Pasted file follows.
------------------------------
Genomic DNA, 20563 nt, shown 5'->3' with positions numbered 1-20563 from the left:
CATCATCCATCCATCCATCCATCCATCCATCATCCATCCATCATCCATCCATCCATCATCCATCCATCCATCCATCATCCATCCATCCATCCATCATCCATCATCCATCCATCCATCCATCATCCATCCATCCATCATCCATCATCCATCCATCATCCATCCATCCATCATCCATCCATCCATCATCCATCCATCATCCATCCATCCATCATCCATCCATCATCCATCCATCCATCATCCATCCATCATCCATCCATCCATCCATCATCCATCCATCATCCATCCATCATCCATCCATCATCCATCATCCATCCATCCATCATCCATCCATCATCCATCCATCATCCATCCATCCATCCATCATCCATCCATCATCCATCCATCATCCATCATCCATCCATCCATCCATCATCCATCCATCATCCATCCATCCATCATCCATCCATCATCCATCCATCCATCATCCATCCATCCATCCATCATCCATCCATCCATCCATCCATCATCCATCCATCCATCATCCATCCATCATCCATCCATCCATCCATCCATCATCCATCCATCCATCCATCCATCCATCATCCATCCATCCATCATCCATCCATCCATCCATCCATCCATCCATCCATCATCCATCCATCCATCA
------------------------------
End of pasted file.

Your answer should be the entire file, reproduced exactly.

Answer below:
Genomic DNA, 20563 nt, shown 5'->3' with positions numbered 1-20563 from the left:
CATCATCCATCCATCCATCCATCCATCCATCATCCATCCATCATCCATCCATCCATCATCCATCCATCCATCCATCATCCATCCATCCATCCATCATCCATCATCCATCCATCCATCCATCATCCATCCATCCATCATCCATCATCCATCCATCATCCATCCATCCATCATCCATCCATCCATCATCCATCCATCATCCATCCATCCATCATCCATCCATCATCCATCCATCCATCATCCATCCATCATCCATCCATCCATCCATCATCCATCCATCATCCATCCATCATCCATCCATCATCCATCATCCATCCATCCATCATCCATCCATCATCCATCCATCATCCATCCATCCATCCATCATCCATCCATCATCCATCCATCATCCATCATCCATCCATCCATCCATCATCCATCCATCATCCATCCATCCATCATCCATCCATCATCCATCCATCCATCATCCATCCATCCATCCATCATCCATCCATCCATCCATCCATCATCCATCCATCCATCATCCATCCATCATCCATCCATCCATCCATCCATCATCCATCCATCCATCCATCCATCCATCATCCATCCATCCATCATCCATCCATCCATCCATCCATCCATCCATCCATCATCCATCCATCCATCA